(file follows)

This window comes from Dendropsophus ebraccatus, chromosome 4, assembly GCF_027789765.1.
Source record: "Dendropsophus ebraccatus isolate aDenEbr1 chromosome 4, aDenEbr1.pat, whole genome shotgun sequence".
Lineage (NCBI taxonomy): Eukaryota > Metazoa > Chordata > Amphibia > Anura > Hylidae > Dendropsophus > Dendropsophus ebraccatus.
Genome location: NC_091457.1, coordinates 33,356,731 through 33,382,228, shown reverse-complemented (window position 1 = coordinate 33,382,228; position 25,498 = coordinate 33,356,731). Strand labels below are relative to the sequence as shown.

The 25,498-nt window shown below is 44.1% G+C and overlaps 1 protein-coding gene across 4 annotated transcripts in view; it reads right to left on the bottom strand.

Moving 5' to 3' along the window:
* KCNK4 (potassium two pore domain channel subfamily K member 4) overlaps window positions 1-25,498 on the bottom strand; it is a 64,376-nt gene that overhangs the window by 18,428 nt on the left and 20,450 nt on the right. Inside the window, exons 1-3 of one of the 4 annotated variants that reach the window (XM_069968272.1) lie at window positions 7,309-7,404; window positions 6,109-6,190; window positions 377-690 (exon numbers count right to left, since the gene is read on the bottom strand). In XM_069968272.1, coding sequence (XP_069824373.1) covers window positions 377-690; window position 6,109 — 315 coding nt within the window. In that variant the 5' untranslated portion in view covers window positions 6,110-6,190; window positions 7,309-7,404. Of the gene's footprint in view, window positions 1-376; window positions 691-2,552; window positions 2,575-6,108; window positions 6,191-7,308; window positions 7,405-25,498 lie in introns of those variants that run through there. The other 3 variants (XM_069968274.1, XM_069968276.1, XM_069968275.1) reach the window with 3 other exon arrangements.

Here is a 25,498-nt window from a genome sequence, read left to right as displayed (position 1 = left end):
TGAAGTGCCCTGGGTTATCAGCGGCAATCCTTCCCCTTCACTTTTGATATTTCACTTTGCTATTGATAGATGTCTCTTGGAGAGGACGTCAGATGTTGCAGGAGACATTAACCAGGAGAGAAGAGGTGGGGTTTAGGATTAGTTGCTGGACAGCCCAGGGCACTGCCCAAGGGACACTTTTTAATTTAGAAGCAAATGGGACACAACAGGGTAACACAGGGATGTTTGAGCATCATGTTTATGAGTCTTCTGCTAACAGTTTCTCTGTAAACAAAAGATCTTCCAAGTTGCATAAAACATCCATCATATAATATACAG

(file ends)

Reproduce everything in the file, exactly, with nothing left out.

This window comes from Dendropsophus ebraccatus, chromosome 4, assembly GCF_027789765.1.
Source record: "Dendropsophus ebraccatus isolate aDenEbr1 chromosome 4, aDenEbr1.pat, whole genome shotgun sequence".
Lineage (NCBI taxonomy): Eukaryota > Metazoa > Chordata > Amphibia > Anura > Hylidae > Dendropsophus > Dendropsophus ebraccatus.
Genome location: NC_091457.1, coordinates 33,356,731 through 33,382,228, shown reverse-complemented (window position 1 = coordinate 33,382,228; position 25,498 = coordinate 33,356,731). Strand labels below are relative to the sequence as shown.

The 25,498-nt window shown below is 44.1% G+C and overlaps 1 protein-coding gene across 4 annotated transcripts in view; it reads right to left on the bottom strand.

Moving 5' to 3' along the window:
* KCNK4 (potassium two pore domain channel subfamily K member 4) overlaps window positions 1-25,498 on the bottom strand; it is a 64,376-nt gene that overhangs the window by 18,428 nt on the left and 20,450 nt on the right. Inside the window, exons 1-3 of one of the 4 annotated variants that reach the window (XM_069968272.1) lie at window positions 7,309-7,404; window positions 6,109-6,190; window positions 377-690 (exon numbers count right to left, since the gene is read on the bottom strand). In XM_069968272.1, coding sequence (XP_069824373.1) covers window positions 377-690; window position 6,109 — 315 coding nt within the window. In that variant the 5' untranslated portion in view covers window positions 6,110-6,190; window positions 7,309-7,404. Of the gene's footprint in view, window positions 1-376; window positions 691-2,552; window positions 2,575-6,108; window positions 6,191-7,308; window positions 7,405-25,498 lie in introns of those variants that run through there. The other 3 variants (XM_069968274.1, XM_069968276.1, XM_069968275.1) reach the window with 3 other exon arrangements.

Here is a 25,498-nt window from a genome sequence, read left to right as displayed (position 1 = left end):
TGAAGTGCCCTGGGTTATCAGCGGCAATCCTTCCCCTTCACTTTTGATATTTCACTTTGCTATTGATAGATGTCTCTTGGAGAGGACGTCAGATGTTGCAGGAGACATTAACCAGGAGAGAAGAGGTGGGGTTTAGGATTAGTTGCTGGACAGCCCAGGGCACTGCCCAAGGGACACTTTTTAATTTAGAAGCAAATGGGACACAACAGGGTAACACAGGGATGTTTGAGCATCATGTTTATGAGTCTTCTGCTAACAGTTTCTCTGTAAACAAAAGATCTTCCAAGTTGCATAAAACATCCATCATATAATATACAG